In the last five years, investment management firms have increased the stringency and detail of their financial reports, and today few have significant problems with their accuracy or timeliness. Most firms now have strong reporting capabilities for cost measurement and tracking, and they can slice and dice data to see costs by categories, lines of business, region, product, and other factors. Stronger reporting capabilities enable budgeting and other decisions to be based on evidence rather than assumptions, and investment managers typically use monthly financial reports to foster discussions between senior management and business line managers. These discussions improve mutual understanding about trends and about budgeted versus actual amounts.
We can help…
Our CutterBenchmarking service provides firms with assessments of their investment processes, comparisons of their approach to their peers and to “best in class” capabilities, and actionable recommendations.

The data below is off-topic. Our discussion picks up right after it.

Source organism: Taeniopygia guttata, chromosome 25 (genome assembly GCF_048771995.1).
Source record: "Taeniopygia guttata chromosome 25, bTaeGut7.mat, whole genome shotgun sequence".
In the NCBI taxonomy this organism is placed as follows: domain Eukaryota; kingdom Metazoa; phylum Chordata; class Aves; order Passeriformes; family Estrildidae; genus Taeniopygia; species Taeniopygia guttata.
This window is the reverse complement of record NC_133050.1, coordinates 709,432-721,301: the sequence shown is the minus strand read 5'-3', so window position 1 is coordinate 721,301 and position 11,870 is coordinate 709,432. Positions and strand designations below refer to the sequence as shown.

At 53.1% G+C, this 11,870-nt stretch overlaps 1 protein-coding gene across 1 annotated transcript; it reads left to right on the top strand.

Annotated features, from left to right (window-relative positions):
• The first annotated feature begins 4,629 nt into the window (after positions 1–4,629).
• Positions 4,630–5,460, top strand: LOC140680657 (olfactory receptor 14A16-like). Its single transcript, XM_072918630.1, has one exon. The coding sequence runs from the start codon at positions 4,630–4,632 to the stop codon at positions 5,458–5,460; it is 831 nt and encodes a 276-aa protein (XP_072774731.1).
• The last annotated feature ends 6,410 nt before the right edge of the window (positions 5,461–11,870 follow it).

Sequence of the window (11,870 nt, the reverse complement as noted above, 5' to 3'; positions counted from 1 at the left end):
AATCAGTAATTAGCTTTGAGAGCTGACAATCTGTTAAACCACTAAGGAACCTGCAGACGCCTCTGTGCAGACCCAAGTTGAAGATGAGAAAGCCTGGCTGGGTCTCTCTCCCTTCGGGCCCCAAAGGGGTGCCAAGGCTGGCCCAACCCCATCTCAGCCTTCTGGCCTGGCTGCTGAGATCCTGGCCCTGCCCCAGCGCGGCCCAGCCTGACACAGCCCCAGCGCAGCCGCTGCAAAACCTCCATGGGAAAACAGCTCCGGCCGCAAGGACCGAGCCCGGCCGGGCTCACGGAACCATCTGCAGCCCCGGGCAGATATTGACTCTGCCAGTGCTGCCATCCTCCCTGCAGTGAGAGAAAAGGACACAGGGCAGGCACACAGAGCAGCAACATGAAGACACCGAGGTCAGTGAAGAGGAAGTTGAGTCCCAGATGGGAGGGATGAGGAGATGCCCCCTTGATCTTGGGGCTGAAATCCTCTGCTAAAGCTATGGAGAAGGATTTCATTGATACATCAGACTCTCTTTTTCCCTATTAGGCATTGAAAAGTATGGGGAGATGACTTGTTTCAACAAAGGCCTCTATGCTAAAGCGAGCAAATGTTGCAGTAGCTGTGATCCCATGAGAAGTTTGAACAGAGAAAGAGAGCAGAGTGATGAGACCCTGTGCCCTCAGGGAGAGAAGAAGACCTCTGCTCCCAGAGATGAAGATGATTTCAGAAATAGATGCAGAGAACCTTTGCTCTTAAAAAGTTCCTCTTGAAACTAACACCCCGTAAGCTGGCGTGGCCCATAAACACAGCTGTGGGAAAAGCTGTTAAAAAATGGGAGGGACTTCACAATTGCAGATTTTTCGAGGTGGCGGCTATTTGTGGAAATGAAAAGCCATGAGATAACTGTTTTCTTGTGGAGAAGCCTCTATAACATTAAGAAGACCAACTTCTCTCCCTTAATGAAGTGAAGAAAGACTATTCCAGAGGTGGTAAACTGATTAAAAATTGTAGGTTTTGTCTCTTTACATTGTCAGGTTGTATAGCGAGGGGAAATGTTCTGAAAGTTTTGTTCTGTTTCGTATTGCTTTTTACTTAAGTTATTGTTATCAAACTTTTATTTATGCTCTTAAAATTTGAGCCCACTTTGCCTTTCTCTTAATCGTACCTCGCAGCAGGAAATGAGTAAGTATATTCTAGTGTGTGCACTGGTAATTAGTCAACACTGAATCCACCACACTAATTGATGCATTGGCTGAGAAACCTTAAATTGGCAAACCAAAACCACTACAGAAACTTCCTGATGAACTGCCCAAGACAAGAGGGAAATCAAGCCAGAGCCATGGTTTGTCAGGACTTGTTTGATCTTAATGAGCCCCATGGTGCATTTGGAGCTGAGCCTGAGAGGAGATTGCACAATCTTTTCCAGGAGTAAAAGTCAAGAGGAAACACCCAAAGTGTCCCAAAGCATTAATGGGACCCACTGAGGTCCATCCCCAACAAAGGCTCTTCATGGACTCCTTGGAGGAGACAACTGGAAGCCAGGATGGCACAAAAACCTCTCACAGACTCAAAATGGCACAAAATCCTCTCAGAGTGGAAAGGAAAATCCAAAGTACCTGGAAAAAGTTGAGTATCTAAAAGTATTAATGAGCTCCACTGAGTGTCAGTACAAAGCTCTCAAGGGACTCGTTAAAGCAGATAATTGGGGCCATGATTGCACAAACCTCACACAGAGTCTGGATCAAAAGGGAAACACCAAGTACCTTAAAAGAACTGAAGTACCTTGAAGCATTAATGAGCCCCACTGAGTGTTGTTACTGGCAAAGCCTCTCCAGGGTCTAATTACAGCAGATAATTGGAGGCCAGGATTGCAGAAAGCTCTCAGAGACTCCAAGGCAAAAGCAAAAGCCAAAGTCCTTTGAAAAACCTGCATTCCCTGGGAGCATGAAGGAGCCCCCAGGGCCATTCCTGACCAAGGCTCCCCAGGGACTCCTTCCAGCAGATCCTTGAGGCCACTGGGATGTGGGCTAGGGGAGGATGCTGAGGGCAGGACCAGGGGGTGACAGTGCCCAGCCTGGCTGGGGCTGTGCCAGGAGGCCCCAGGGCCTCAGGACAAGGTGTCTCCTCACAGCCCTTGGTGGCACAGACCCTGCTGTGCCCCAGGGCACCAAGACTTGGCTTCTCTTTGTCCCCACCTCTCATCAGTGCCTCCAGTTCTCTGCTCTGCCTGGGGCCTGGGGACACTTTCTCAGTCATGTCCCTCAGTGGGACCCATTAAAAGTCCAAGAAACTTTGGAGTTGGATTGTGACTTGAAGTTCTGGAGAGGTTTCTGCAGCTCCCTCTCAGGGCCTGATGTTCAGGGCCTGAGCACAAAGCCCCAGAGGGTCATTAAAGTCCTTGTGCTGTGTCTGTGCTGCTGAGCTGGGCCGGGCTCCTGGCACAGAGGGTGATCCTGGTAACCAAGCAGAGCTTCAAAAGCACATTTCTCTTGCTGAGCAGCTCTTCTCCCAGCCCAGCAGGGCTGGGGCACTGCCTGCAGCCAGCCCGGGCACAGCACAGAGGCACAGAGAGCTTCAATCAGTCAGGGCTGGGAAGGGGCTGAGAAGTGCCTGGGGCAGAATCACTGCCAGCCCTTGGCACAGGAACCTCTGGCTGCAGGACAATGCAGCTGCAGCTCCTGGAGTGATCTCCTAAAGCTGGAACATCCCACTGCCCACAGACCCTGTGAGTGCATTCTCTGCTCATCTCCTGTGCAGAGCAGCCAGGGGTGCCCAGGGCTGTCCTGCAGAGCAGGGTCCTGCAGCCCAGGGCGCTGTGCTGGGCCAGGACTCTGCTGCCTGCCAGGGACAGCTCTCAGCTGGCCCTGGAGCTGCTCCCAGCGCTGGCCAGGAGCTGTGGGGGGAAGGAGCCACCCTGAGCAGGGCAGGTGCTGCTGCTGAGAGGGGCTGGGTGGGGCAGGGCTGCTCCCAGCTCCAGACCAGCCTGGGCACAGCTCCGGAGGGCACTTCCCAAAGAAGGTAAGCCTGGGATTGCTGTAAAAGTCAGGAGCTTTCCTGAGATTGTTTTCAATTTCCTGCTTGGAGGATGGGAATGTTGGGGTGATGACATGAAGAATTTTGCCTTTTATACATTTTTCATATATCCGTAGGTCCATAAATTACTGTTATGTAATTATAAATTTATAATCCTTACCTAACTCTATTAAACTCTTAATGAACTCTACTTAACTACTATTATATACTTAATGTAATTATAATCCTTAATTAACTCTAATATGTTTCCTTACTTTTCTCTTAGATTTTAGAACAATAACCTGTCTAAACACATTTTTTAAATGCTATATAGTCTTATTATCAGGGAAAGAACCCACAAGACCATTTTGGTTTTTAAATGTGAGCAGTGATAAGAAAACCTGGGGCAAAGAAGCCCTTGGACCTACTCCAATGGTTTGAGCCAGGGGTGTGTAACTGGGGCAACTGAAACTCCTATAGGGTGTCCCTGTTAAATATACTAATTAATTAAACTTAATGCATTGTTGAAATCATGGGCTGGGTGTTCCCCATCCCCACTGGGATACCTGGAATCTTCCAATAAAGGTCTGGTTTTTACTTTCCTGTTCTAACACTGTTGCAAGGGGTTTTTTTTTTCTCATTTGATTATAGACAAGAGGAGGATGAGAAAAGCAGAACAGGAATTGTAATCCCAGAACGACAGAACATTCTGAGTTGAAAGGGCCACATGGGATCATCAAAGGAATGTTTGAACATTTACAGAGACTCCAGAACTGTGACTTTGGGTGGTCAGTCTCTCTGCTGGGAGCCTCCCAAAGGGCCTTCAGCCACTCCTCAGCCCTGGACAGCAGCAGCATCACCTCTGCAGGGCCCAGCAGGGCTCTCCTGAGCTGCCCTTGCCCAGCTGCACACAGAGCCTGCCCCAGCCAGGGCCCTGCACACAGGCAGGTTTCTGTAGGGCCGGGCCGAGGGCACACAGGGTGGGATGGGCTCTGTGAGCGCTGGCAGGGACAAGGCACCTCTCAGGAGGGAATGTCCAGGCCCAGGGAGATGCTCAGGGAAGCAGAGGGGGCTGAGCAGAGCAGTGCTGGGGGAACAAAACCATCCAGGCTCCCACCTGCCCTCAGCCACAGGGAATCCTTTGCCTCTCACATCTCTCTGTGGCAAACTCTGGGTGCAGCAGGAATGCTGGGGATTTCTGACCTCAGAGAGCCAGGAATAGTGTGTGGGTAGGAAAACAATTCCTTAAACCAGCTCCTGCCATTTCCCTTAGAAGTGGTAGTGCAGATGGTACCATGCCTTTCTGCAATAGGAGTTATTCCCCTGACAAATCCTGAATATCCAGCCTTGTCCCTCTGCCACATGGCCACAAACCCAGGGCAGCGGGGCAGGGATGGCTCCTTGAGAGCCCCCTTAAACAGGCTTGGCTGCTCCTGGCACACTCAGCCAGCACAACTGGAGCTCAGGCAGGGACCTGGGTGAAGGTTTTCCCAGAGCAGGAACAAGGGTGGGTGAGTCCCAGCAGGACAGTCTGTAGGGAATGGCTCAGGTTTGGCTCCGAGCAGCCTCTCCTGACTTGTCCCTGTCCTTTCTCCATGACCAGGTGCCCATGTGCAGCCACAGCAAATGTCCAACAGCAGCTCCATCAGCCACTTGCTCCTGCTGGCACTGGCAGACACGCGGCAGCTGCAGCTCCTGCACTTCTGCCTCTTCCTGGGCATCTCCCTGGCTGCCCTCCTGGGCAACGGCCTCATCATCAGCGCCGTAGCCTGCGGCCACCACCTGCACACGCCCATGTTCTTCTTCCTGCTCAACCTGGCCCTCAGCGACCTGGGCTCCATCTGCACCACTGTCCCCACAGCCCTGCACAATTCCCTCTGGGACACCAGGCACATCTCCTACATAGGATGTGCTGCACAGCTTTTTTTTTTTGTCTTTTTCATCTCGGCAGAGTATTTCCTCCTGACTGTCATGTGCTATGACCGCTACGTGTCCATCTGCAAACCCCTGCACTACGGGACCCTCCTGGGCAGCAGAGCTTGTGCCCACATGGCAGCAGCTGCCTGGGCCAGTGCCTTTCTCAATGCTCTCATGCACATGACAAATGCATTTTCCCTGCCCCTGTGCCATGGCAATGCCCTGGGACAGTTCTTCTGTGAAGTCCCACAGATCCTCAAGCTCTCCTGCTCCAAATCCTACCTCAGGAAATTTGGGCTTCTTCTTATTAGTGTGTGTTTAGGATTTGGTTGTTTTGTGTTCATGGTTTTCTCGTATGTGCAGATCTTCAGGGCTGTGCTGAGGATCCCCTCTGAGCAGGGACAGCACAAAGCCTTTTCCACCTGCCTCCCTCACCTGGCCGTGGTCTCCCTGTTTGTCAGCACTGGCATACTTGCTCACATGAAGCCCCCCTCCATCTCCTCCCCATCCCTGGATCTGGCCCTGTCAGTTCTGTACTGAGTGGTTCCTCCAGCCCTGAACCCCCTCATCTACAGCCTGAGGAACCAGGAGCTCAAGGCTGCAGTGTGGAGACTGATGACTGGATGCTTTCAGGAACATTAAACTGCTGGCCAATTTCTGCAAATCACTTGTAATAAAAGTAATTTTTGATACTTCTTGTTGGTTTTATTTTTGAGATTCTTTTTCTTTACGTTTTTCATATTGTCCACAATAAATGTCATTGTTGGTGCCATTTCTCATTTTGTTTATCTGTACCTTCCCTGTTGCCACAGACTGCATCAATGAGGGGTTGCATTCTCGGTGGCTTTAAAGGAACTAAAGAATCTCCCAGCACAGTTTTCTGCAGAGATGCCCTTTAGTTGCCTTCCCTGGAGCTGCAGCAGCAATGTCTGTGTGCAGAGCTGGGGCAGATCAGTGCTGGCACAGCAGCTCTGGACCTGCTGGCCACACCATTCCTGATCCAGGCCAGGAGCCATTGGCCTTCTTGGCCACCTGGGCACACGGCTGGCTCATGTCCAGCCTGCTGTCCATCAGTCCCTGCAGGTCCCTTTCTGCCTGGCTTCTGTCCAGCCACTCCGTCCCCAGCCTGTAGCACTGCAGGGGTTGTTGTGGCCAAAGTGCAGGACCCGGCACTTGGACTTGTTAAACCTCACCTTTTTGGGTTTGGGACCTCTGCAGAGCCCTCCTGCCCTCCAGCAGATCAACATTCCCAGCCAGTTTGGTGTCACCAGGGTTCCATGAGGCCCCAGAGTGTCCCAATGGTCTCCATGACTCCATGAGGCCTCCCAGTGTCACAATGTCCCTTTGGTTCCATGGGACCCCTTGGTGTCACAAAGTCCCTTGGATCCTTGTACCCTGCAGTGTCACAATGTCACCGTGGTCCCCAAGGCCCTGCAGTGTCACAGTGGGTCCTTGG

Formal metrics are essential to measuring and reporting operating costs, observing trends, and performing comparisons. The metrics used most frequently by our member firms include the following:
Operational cost metrics provide a clear view into the actual costs of doing business across products, individual business units, and the entire enterprise. When you compare sets of metrics repeated over time, or benchmark your metrics against those of your industry peers, you can get important insights into ways to improve your productivity, your use of resources, and your operational efficiency.